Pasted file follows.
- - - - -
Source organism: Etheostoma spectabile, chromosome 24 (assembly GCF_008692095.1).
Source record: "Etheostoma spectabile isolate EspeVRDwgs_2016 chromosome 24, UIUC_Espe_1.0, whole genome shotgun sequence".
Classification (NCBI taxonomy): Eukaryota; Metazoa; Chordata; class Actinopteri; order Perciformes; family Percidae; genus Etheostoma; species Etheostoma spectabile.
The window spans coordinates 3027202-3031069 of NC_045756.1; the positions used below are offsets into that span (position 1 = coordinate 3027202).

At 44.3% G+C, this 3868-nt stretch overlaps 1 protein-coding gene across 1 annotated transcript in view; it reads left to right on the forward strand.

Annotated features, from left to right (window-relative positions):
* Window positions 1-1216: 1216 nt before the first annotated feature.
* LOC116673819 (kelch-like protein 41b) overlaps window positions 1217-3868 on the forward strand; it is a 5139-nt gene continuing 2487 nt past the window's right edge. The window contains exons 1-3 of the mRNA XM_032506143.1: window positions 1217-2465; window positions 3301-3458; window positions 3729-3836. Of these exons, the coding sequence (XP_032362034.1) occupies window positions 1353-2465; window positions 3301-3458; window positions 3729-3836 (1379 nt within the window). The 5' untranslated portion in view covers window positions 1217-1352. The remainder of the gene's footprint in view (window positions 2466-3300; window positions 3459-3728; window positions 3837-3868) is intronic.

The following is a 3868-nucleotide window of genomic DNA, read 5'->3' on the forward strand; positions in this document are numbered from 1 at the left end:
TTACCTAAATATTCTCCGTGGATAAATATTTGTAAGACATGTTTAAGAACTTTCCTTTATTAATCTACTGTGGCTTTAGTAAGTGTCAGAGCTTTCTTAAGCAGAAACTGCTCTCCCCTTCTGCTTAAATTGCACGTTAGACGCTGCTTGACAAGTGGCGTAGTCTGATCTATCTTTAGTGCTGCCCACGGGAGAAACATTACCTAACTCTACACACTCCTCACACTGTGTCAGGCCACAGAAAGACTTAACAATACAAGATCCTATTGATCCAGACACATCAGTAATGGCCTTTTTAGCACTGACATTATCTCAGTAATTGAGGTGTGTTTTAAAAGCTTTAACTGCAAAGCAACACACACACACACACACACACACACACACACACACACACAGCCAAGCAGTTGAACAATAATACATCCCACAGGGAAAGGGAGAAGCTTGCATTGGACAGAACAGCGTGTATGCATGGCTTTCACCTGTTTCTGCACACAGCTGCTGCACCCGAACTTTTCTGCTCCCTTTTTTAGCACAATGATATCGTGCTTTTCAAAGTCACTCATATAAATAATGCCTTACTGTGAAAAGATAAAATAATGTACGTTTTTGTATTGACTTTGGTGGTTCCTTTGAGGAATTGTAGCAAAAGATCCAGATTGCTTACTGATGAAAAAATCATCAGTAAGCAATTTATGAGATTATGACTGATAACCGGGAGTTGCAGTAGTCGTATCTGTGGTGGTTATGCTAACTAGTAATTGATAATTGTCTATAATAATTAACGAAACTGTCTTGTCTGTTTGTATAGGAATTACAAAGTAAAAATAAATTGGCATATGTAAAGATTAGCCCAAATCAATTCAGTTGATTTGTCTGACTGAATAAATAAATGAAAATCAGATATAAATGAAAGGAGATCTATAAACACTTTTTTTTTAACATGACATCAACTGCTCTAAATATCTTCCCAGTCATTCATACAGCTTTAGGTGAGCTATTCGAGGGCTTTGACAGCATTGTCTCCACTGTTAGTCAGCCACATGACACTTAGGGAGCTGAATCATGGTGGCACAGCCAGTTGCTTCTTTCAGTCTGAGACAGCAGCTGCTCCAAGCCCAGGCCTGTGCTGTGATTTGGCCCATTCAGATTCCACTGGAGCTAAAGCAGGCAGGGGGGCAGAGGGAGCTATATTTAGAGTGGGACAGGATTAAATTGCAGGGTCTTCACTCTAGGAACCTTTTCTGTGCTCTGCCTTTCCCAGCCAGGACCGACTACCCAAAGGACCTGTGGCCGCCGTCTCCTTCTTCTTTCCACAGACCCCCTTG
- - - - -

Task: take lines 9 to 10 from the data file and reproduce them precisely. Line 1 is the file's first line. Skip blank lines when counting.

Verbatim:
The following is a 3868-nucleotide window of genomic DNA, read 5'->3' on the forward strand; positions in this document are numbered from 1 at the left end:
TTACCTAAATATTCTCCGTGGATAAATATTTGTAAGACATGTTTAAGAACTTTCCTTTATTAATCTACTGTGGCTTTAGTAAGTGTCAGAGCTTTCTTAAGCAGAAACTGCTCTCCCCTTCTGCTTAAATTGCACGTTAGACGCTGCTTGACAAGTGGCGTAGTCTGATCTATCTTTAGTGCTGCCCACGGGAGAAACATTACCTAACTCTACACACTCCTCACACTGTGTCAGGCCACAGAAAGACTTAACAATACAAGATCCTATTGATCCAGACACATCAGTAATGGCCTTTTTAGCACTGACATTATCTCAGTAATTGAGGTGTGTTTTAAAAGCTTTAACTGCAAAGCAACACACACACACACACACACACACACACACACACACACACAGCCAAGCAGTTGAACAATAATACATCCCACAGGGAAAGGGAGAAGCTTGCATTGGACAGAACAGCGTGTATGCATGGCTTTCACCTGTTTCTGCACACAGCTGCTGCACCCGAACTTTTCTGCTCCCTTTTTTAGCACAATGATATCGTGCTTTTCAAAGTCACTCATATAAATAATGCCTTACTGTGAAAAGATAAAATAATGTACGTTTTTGTATTGACTTTGGTGGTTCCTTTGAGGAATTGTAGCAAAAGATCCAGATTGCTTACTGATGAAAAAATCATCAGTAAGCAATTTATGAGATTATGACTGATAACCGGGAGTTGCAGTAGTCGTATCTGTGGTGGTTATGCTAACTAGTAATTGATAATTGTCTATAATAATTAACGAAACTGTCTTGTCTGTTTGTATAGGAATTACAAAGTAAAAATAAATTGGCATATGTAAAGATTAGCCCAAATCAATTCAGTTGATTTGTCTGACTGAATAAATAAATGAAAATCAGATATAAATGAAAGGAGATCTATAAACACTTTTTTTTTAACATGACATCAACTGCTCTAAATATCTTCCCAGTCATTCATACAGCTTTAGGTGAGCTATTCGAGGGCTTTGACAGCATTGTCTCCACTGTTAGTCAGCCACATGACACTTAGGGAGCTGAATCATGGTGGCACAGCCAGTTGCTTCTTTCAGTCTGAGACAGCAGCTGCTCCAAGCCCAGGCCTGTGCTGTGATTTGGCCCATTCAGATTCCACTGGAGCTAAAGCAGGCAGGGGGGCAGAGGGAGCTATATTTAGAGTGGGACAGGATTAAATTGCAGGGTCTTCACTCTAGGAACCTTTTCTGTGCTCTGCCTTTCCCAGCCAGGACCGACTACCCAAAGGACCTGTGGCCGCCGTCTCCTTCTTCTTTCCACAGACCCCCTTG